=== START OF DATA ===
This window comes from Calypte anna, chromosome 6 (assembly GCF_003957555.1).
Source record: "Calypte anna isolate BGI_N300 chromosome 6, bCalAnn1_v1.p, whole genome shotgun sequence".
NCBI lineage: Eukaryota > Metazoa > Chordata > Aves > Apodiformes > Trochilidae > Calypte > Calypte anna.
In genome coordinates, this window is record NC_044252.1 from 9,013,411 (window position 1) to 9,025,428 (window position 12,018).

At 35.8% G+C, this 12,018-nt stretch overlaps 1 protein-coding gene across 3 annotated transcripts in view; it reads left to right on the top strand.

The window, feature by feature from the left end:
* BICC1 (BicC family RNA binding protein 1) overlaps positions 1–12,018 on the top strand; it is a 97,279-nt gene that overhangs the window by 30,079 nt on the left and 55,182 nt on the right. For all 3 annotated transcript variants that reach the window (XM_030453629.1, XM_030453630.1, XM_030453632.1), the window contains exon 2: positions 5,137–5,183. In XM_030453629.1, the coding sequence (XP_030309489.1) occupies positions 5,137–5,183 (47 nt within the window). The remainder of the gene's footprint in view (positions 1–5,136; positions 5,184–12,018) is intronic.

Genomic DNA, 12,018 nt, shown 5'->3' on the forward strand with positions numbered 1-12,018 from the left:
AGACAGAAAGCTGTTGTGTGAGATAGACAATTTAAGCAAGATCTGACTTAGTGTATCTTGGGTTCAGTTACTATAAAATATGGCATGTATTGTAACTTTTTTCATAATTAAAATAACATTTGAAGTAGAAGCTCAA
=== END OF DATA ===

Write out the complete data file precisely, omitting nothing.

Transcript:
This window comes from Calypte anna, chromosome 6 (assembly GCF_003957555.1).
Source record: "Calypte anna isolate BGI_N300 chromosome 6, bCalAnn1_v1.p, whole genome shotgun sequence".
NCBI lineage: Eukaryota > Metazoa > Chordata > Aves > Apodiformes > Trochilidae > Calypte > Calypte anna.
In genome coordinates, this window is record NC_044252.1 from 9,013,411 (window position 1) to 9,025,428 (window position 12,018).

At 35.8% G+C, this 12,018-nt stretch overlaps 1 protein-coding gene across 3 annotated transcripts in view; it reads left to right on the top strand.

The window, feature by feature from the left end:
* BICC1 (BicC family RNA binding protein 1) overlaps positions 1–12,018 on the top strand; it is a 97,279-nt gene that overhangs the window by 30,079 nt on the left and 55,182 nt on the right. For all 3 annotated transcript variants that reach the window (XM_030453629.1, XM_030453630.1, XM_030453632.1), the window contains exon 2: positions 5,137–5,183. In XM_030453629.1, the coding sequence (XP_030309489.1) occupies positions 5,137–5,183 (47 nt within the window). The remainder of the gene's footprint in view (positions 1–5,136; positions 5,184–12,018) is intronic.

Genomic DNA, 12,018 nt, shown 5'->3' on the forward strand with positions numbered 1-12,018 from the left:
AGACAGAAAGCTGTTGTGTGAGATAGACAATTTAAGCAAGATCTGACTTAGTGTATCTTGGGTTCAGTTACTATAAAATATGGCATGTATTGTAACTTTTTTCATAATTAAAATAACATTTGAAGTAGAAGCTCAA